Date of Award

Summer 2019

Document Type


Degree Name

Master of Science (MS)


Electrical and Computer Engineering

First Advisor

Medeiros, Henry

Second Advisor

Tabb, Amy

Third Advisor

Ababei, Cristinel


A key aspect to controlling and reducing the effects invasive insect specieshave on agriculture is to obtain knowledge about the migration patterns of thesespecies. Current state-of-the-art methods of studying these migration patternsinvolve a mark-release-recapture technique, in which insects are released afterbeing marked and researchers attempt to recapture them later. However, thisapproach involves a human researcher manually searching for these insects inlarge fields and results in very low recapture rates. This thesis proposes anautomated system for detecting released insects using an unmanned aerialvehicle. Our system utilizes ultraviolet lighting technology, digital cameras, andlightweight computer vision algorithms to more quickly and accurately detectinsects compared to the state of the art. The efficiency and accuracy that thissystem provides will allow for a more comprehensive understanding of invasiveinsect species migration patterns. Our experimental results demonstrate that oursystem can detect real target insects in field conditions with high precision andrecall rates. Additionally, insect GPS coordinates can be localized using an imagereprojection algorithm, resulting in a generated map of the test field with insectlocations.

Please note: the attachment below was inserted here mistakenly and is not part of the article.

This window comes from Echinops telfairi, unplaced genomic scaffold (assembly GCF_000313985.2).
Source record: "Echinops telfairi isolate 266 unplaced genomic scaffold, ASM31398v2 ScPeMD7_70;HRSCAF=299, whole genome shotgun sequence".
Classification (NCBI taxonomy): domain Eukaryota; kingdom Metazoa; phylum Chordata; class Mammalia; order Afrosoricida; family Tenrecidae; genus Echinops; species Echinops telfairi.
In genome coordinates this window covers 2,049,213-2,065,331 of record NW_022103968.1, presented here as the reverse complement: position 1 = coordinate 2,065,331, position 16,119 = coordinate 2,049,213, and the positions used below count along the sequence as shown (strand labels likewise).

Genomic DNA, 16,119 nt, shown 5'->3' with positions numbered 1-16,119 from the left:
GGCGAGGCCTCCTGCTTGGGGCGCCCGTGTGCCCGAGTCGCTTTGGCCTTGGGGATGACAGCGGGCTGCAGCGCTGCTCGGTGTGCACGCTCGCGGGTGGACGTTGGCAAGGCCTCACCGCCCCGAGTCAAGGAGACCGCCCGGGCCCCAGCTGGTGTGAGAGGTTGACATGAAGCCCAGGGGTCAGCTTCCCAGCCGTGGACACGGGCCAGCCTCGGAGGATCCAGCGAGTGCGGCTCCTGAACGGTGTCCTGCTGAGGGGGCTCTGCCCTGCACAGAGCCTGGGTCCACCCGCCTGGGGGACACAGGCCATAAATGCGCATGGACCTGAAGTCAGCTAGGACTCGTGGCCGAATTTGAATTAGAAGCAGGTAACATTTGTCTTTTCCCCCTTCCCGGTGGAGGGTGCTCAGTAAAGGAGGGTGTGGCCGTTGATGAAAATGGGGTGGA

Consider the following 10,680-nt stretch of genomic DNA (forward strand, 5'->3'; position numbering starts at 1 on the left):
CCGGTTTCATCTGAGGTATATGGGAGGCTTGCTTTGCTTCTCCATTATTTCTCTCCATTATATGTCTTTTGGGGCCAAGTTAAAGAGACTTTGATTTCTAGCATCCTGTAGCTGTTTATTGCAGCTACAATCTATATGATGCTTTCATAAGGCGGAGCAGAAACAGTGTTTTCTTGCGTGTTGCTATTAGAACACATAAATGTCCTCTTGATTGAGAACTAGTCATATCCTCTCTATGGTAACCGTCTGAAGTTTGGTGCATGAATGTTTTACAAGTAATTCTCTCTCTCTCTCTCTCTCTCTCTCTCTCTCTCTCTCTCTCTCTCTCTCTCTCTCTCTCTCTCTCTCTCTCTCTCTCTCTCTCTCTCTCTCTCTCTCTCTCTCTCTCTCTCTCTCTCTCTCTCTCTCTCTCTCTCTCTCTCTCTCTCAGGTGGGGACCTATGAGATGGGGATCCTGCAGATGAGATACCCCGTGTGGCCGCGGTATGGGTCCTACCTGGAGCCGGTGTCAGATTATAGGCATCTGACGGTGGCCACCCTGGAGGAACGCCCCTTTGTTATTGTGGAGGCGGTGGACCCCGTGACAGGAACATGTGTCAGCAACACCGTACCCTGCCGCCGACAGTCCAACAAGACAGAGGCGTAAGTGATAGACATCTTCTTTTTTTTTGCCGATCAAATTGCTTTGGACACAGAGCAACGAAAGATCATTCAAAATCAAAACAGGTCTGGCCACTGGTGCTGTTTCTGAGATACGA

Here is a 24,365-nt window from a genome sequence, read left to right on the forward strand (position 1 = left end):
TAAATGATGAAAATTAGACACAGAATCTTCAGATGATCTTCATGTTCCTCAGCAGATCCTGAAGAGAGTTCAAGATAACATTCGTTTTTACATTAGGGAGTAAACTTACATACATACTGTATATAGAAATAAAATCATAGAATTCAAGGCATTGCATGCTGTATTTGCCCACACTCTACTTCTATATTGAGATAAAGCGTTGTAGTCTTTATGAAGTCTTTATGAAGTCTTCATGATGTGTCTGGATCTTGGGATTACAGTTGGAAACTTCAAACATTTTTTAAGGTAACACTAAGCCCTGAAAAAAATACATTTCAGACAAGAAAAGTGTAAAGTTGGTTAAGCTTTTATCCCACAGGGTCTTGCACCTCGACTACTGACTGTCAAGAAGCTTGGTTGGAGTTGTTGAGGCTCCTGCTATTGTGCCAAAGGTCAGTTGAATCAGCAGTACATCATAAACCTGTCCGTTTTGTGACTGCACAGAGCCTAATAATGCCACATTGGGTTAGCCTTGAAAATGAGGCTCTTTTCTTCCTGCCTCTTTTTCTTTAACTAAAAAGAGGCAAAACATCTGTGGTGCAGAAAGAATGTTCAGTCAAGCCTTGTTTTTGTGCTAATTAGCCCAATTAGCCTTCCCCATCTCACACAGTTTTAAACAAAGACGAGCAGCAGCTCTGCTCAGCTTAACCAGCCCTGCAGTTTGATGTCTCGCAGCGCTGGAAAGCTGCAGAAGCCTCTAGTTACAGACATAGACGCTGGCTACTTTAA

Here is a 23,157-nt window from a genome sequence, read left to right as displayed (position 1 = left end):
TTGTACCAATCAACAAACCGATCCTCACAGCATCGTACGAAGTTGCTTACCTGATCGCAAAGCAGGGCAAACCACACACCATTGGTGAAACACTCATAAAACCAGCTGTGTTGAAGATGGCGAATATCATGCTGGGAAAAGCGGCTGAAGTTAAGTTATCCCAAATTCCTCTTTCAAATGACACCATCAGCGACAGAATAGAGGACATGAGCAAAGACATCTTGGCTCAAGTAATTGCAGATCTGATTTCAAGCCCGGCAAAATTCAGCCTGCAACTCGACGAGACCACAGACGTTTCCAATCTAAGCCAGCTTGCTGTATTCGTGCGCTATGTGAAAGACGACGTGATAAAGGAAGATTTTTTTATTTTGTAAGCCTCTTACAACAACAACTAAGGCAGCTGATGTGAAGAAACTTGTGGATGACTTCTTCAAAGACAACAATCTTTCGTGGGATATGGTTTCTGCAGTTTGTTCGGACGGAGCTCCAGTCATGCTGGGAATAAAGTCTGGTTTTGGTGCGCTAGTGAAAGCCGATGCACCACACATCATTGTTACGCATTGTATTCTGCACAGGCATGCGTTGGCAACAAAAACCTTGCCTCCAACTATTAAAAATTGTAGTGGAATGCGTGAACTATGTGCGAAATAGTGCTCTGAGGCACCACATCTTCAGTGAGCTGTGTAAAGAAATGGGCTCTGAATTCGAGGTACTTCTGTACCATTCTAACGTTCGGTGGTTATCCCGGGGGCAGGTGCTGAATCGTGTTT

Included in

Engineering Commons